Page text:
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ON FAITH & MEDIA View Comments

Monte Carlo

By
Kurt Jensen
Source: Catholic News Service


Katie Cassidy, Selena Gomez and Leighton Meester star in a scene from the movie "Monte Carlo."
"Monte Carlo" (Fox) is the flimsiest of teen-girl romantic fantasies based on the sturdiest of ancient tropes, the mistaken-identity plot.

While Selena Gomez, the Disney Channel star at the heart of this overly long but inoffensive enterprise, is no comedic actor, her devoted fans are unlikely to notice.

Director Thomas Bezucha, who co-wrote with April Blair and Maria Maggenti, wisely supports Gomez—in the central role of recent high school grad Grace—with Katie Cassidy as pal Emma and Leighton Meester as stepsister Meg—then sets the trio loose on misadventures in Paris as well as in the principality of the title.

The three girls from a small town in Texas have scrimped and saved for their dream vacation in the City of Light, which, predictably enough, turns out to be the stereotypical low-budget nightmare compounded of bad hotels and a breathless sprint through the sights.

Accidentally separated from their tour at the Eiffel Tower, the friends are drying out from a rainstorm at the nearest luxury hotel when they discover that Grace is a dead ringer for one of the upscale hostelry's current guests, British socialite Cordelia Winthrop Scott (Gomez again, with an accent that slides around like her lip gloss).

The ingenues abroad have only to walk out the door again for this resemblance to launch them on Cordelia's intended trip to Monte Carlo, where an expensive necklace is to be auctioned off for the benefit a school for impoverished children in Romania.

Doing the right thing early on would, of course, kill the plot and the opportunities to stay in a roomy hotel suite, dress up, meet handsome fellows, loll on the beach, and all that good stuff. The girls know there's a moral quandary involved, but it's such a fun time—and for such a fine cause as well.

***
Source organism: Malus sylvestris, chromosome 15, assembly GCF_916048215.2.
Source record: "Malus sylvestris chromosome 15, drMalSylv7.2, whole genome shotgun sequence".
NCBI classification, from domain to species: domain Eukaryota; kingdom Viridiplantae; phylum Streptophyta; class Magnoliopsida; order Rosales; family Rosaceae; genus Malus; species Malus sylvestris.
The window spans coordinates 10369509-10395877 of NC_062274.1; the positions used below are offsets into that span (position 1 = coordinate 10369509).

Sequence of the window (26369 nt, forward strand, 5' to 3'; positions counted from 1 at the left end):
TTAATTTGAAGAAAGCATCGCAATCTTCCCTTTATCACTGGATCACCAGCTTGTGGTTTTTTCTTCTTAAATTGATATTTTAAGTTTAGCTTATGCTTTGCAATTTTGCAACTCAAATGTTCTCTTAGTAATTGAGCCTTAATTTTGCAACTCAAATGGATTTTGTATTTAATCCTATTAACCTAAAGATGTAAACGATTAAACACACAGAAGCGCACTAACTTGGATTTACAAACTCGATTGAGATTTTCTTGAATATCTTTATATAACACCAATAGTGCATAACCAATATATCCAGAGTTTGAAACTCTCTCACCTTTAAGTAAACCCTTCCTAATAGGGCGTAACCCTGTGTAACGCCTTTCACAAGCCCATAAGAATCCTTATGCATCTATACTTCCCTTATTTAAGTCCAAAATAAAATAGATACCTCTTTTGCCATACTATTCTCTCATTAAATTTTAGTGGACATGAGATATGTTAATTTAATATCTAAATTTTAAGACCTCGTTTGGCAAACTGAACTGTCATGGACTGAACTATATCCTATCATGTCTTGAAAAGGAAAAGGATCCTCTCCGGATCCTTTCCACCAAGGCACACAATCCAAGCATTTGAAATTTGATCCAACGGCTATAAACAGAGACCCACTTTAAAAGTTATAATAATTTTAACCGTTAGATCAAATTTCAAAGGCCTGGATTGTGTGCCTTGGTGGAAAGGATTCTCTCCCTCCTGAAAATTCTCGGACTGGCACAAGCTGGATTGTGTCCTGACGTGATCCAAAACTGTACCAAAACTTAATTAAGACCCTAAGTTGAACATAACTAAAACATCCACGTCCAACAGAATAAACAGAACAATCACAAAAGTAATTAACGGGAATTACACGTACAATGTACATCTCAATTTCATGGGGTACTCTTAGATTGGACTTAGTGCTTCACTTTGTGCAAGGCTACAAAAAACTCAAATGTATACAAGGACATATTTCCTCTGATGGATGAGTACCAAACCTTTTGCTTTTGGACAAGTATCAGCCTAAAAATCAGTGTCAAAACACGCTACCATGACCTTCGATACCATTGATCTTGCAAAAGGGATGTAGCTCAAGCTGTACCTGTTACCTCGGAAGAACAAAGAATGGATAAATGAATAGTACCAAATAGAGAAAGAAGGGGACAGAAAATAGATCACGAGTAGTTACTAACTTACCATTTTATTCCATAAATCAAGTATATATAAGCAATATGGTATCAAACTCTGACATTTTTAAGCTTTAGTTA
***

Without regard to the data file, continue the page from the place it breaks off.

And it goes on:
"It's stealing!" Meg reflects out loud. "It's seizing the moment," Grace replies. And that's about as profound as the ethical debate ever becomes.

On the plus side, the soundtrack includes Louis Armstrong singing all the lyrics to the Edith Piaf classic "La Vie en Rose," to the lush strains of which we stroll toward the happiest of happy wrap-ups.

The film contains some mild sensuality. The Catholic News Service classification is A-II—adults and adolescents. The Motion Picture Association of America rating is PG—parental guidance suggested. Some material may not be suitable for children.

*****
Kurt Jensen is a guest reviewer for Catholic News Service.



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Pope Urban V: In 1362, the man elected pope declined the office. When the cardinals could not find another person among them for that important office, they turned to a relative stranger: the holy person we honor today. 
<p>The new Pope Urban V proved a wise choice. A Benedictine monk and canon lawyer, he was deeply spiritual and brilliant. He lived simply and modestly, which did not always earn him friends among clergymen who had become used to comfort and privilege. Still, he pressed for reform and saw to the restoration of churches and monasteries. Except for a brief period he spent most of his eight years as pope living away from Rome at Avignon, seat of the papacy from 1309 until shortly after his death.
</p><p>He came close but was not able to achieve one of his biggest goals—reuniting the Eastern and Western churches.
</p><p>As pope, Urban continued to follow the Benedictine Rule. Shortly before his death in 1370 he asked to be moved from the papal palace to the nearby home of his brother so he could say goodbye to the ordinary people he had so often helped.</p> American Catholic Blog Jesus does not demand great actions from us but simply surrender and gratitude.

 
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